afabbro writes "Verizon mentioned in an investor conference that it will be eliminating unlimited data plans, even for those it grandfathered in. From the article: 'Speaking at the J.P Morgan Technology Media and Telecom conference today, Verizon Communications CFO Fran Shammo told investors that the company's 3G unlimited data plans that customers were allowed to hang onto last year when Verizon switched to a tiered offering will soon go away entirely. Instead, the company will migrate its existing and new 4G LTE customers to a new "data share plan." The company has yet to announce the details of this new plan, but it has said previously that the data share plan will be introduced in midsummer. The plan will allow people on the same family plan to share buckets of data each month, much like they share voice minutes and text messaging. It will also allow individuals to share data across different 4G LTE devices.'"
eldavojohn writes "The Logic of Chance: The Nature and Origin of Biological Evolution is a comprehensive snapshot of the latest research of biological evolution. The text is written by Eugene V. Koonin, an editor for a journal and researcher at NCBI. The book, although lacking in foundational knowledge and often foregoing explanation of research, presents a comprehensive and well-referenced view of modern evolutionary research. It is heavily laden with acronyms and jargon specific to biology and evolution. As a result, reading it requires either prior knowledge or a high tolerance for looking up these advanced topics with the reward of it being an extremely eye opening and enjoyable read worthy of your time." Keep reading for the rest of eldavojohn's review.
First time accepted submitter zyborg writes "Here's 44 photographs of the Baikonour Cosmodrome used by the ISS program. The pictures range from training, launch vehicle transport and assembly, launch, touchdown, pictures from space, etc. From the article 'Earlier today, a Soyuz-FG rocket lifted off from the Baikonur Cosmodrome in Kazakhstan, carrying an International Space Station (ISS) crew into orbit. Baikonur, Russia's primary space launch facility since the 1950s, is the largest in the world, and supports multiple launches of both manned and unmanned rockets every year. With the U.S. manned space program currently on hold, Baikonur is now the sole launching point for trips to the ISS. Gathered here is a look at the facility, some of the cosmonaut training programs in Star City outside of Moscow, and a few recent launches and landings — plus a bonus: 3 spectacular long-exposure images of Earth from the ISS.'"
AlistairCharlton writes "Facebook has made yet another amendment to its S-1 filing, adding a further 96 million shares, pushing its initial public offering up to a potential maximum of $18.4bn (£11.5bn). In what is the eighth amendment to its S-1 filing with the Securities and Exchange Commission, Facebook has also increased the number of shares allowed for over allotment, up from 50.6 million to 63.2 million." Facebook will have a lot of pressure to increase revenue after it goes public. jfruh writes in with a story about how that will impact their privacy policies. "There's been a steady drumbeat of panics over the past few years involving how Facebook uses the personal information you give it; nevertheless, someday you'll look back at 2012 as the golden age of Facebook privacy. That's because, once Facebook has its IPO, it'll come under huge pressure from the markets to extract more revenue from its business. And with display advertising not generating game-changing amounts of money, Facebook has only one valuable resource: your data, which is going to be monetized as hard as possible."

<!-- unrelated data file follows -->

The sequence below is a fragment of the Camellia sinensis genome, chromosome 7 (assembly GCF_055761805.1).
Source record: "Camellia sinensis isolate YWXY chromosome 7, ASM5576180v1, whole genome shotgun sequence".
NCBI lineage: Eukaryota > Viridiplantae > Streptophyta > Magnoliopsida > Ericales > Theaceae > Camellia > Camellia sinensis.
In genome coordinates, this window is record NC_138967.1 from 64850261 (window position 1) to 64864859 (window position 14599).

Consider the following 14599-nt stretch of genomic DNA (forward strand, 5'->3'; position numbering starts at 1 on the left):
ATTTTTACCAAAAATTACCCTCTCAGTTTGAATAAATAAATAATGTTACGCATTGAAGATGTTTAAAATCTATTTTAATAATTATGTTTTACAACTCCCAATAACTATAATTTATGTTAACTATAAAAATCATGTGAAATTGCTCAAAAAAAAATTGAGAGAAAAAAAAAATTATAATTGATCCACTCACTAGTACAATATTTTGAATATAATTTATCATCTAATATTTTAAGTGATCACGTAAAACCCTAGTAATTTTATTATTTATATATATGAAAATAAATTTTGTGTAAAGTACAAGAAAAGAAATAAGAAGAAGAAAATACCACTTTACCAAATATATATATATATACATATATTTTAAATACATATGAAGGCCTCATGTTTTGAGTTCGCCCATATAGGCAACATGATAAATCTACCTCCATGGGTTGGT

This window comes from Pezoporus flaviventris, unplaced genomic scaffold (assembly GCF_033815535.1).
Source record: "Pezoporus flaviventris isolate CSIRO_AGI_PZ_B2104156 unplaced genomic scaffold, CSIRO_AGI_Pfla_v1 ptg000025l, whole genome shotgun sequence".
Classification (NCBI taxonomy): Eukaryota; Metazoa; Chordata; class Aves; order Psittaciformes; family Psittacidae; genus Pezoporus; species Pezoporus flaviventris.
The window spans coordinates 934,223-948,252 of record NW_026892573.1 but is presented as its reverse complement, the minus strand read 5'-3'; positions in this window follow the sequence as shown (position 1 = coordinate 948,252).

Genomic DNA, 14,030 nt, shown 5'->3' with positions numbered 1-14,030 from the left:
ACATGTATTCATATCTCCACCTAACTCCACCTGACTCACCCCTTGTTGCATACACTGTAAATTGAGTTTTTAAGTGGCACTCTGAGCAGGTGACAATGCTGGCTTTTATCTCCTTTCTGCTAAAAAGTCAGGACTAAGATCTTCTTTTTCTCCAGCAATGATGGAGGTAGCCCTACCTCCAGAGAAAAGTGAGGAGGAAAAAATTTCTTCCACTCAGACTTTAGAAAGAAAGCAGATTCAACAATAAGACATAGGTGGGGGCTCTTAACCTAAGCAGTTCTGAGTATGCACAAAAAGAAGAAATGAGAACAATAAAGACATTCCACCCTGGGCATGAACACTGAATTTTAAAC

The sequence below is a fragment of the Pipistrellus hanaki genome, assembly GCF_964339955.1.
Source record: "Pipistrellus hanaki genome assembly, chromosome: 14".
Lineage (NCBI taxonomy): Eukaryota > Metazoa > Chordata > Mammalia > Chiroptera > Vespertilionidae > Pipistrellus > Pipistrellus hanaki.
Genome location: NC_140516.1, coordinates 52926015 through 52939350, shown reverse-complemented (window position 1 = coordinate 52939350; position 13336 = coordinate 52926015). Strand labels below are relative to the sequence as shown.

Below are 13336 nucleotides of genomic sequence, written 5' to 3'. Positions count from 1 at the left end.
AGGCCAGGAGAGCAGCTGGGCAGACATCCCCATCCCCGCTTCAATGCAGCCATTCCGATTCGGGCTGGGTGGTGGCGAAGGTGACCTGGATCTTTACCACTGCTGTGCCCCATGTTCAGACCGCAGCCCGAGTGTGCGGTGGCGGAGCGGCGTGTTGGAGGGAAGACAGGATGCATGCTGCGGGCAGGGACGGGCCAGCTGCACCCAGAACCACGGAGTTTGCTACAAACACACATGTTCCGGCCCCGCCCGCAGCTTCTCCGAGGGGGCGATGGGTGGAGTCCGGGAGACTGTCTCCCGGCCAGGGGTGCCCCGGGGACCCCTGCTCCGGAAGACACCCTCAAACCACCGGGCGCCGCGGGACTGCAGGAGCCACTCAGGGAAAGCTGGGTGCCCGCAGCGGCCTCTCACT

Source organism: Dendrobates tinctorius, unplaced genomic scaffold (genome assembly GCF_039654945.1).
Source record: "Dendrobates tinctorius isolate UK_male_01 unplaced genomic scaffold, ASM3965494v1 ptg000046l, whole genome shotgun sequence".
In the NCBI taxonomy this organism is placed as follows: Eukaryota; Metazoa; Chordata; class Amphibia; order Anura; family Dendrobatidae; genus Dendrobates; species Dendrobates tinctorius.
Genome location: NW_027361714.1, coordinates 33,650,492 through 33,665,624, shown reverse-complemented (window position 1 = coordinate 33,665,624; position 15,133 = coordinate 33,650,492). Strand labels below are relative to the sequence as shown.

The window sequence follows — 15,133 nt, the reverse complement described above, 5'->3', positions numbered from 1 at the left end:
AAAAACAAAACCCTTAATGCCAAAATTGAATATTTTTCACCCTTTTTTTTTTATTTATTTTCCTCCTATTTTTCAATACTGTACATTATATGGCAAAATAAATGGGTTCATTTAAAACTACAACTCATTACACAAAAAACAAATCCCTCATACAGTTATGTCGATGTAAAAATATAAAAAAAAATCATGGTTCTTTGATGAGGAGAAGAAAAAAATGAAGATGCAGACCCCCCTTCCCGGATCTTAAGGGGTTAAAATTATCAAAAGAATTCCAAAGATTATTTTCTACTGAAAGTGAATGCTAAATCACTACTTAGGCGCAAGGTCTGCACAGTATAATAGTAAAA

MrSeb writes "Researchers at the Tokyo Institute of Technology have developed a new wireless transmission system that works above all currently regulated spectrum frequencies. The new system works at the range of 300GHz to 3THz (terahertz), which is the Far Infrared (FIR) frequencies of the infrared spectrum. That spectrum is currently totally unregulated by any country or standards organization in the world, making it ripe for development of new technologies. So far the Japanese researchers have transmitted data at 3Gbps, but in theory speeds of up to 100Gbps should be possible."
judgecorp writes "Apple has changed the answer Siri gives to the question 'What is the best smartphone ever?' to prevent the voice-driven assistant from promoting the Nokia Lumia 900. Originally Siri trawled online reviews on the web, using the Wolfram Alpha search engine, to come up with the Lumia, much to Apple's embarrassment. Now, Apple has intervened, replacing that answer with a joke: 'Wait there are other phones?'"